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As early as January 1838, the ranking of the journal “Le Producteur”, based on the price levels reached on the Mercuriales exchange, ranked “De Gères”, the ancestor of Fonbadet, 47th out of 188 Médoc estates. At the time, it was on a par with two Fifth Grands Crus Classés , was ranked well ahead of three other Fifth Growths and behind only one Cru Bourgeois, Malécot-Weltner, whose vineyard was incorporated into that of Château Lynch Bages during the second half of the 20th Century.

Among other rankings, in 1849, the County Survey gave “De Gères à Fonbadet” an excellent position: 17th out of 51. In the choices made by the journal, based on taste, Pauillac was preferred, whereas Margaux was at the bottom at the ranking. The 1855 Classification, however, was not a matter of taste, but the result of clever calculations, whether arithmetic or political.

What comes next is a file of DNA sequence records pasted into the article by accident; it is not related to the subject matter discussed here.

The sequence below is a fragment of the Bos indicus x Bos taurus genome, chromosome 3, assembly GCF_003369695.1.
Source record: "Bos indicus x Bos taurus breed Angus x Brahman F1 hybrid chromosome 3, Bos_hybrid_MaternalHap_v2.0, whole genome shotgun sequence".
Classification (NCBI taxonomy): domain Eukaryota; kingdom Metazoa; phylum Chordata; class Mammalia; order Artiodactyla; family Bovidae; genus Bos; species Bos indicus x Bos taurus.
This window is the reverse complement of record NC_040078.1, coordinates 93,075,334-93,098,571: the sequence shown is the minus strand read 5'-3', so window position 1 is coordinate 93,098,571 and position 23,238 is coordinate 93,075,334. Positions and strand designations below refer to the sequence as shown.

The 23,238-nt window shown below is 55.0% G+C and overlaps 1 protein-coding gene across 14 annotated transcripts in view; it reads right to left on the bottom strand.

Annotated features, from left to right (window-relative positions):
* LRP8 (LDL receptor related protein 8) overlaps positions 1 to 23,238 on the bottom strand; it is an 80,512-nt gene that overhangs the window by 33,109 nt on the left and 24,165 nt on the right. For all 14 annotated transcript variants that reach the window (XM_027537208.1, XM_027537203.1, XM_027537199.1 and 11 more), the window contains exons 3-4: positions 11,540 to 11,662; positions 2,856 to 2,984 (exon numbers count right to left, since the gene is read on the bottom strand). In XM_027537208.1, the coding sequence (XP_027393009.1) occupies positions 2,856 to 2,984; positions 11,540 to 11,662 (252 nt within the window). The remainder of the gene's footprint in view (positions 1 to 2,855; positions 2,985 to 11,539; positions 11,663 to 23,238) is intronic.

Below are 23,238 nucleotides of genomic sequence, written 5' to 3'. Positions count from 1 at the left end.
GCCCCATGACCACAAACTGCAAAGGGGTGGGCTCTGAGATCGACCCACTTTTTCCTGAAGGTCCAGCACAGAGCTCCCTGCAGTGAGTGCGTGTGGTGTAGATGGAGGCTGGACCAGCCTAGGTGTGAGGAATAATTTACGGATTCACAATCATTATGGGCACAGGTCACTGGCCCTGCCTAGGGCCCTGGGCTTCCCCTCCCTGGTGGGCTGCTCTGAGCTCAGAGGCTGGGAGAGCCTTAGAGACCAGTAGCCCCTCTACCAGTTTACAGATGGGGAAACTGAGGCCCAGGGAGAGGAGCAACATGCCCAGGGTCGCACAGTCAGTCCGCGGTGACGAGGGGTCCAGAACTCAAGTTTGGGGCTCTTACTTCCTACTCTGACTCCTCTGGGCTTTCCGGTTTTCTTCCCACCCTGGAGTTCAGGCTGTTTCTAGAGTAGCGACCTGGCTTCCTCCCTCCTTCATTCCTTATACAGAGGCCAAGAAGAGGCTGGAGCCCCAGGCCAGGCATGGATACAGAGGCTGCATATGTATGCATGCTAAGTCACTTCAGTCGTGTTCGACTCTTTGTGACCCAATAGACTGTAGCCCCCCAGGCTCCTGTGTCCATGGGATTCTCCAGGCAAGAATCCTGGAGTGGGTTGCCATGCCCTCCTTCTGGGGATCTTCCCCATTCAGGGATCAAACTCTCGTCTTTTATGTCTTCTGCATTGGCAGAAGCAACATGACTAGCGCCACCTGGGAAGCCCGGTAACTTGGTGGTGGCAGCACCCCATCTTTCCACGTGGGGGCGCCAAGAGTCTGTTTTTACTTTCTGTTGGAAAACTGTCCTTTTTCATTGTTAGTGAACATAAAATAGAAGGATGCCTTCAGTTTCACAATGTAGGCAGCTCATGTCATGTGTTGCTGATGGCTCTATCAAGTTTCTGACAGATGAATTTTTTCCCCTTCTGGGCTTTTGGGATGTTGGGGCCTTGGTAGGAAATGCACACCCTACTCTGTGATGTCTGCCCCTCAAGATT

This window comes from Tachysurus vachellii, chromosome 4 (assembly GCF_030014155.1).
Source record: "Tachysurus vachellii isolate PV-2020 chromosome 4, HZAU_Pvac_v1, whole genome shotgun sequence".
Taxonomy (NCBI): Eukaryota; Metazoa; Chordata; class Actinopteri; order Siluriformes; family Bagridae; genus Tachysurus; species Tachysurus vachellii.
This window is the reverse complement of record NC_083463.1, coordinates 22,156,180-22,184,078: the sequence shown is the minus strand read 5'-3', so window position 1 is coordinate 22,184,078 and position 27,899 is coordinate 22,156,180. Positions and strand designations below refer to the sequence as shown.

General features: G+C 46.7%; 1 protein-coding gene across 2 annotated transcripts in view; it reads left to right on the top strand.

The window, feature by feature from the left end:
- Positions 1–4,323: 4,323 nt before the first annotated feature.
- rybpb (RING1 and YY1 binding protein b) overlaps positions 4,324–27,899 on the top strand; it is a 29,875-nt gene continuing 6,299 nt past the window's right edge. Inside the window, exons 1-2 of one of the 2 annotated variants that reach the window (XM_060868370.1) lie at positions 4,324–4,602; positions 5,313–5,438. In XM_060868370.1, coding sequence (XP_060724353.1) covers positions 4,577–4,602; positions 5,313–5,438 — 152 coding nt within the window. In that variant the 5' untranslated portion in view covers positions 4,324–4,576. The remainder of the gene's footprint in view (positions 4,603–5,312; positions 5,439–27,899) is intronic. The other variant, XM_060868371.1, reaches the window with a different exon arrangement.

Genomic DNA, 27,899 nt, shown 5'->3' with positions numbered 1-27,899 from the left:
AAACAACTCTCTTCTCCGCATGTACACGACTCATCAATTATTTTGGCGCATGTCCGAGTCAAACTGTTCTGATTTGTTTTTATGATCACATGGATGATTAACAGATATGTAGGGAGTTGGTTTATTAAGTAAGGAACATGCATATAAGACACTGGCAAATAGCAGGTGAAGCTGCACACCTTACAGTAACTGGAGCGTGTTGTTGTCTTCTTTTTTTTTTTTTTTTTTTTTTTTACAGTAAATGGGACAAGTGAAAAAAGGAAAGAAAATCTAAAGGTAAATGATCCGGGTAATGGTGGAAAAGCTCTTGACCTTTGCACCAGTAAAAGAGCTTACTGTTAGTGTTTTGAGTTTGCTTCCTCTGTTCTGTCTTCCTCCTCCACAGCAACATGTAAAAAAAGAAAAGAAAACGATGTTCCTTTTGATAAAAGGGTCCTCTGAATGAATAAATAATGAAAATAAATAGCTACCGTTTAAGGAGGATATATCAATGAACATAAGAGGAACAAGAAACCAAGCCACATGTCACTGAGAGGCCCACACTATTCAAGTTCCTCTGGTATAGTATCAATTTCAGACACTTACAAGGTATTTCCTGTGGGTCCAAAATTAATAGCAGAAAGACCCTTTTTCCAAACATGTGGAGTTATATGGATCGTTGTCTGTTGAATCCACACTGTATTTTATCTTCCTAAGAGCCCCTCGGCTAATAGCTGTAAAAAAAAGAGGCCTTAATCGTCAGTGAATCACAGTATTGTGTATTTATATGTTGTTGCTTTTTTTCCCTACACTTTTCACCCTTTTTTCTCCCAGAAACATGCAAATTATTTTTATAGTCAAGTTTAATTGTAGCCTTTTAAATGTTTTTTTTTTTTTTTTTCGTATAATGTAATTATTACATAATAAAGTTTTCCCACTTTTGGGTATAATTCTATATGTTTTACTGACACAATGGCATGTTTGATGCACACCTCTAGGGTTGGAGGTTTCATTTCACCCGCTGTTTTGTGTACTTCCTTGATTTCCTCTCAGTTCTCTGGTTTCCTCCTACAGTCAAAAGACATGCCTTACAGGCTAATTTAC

Only 63 estates were distinguished by a jury of sworn brokers and included in the first list. A 64th estate was subsequently added following a claim by Baroness Caroline de Villeneuve-Durfort. Through legal procedures, she succeeded in proving that the wines of her Château Cantemerle sold for the same price as fifth growths, even if they were not negotiated by Bordeaux merchants. Other owners subsequently demanded an official reconsideration of the Imperial Classification, but in vain. The debate, however, continues to this day, despite the partial review of 1973 that concerned only the First Growths.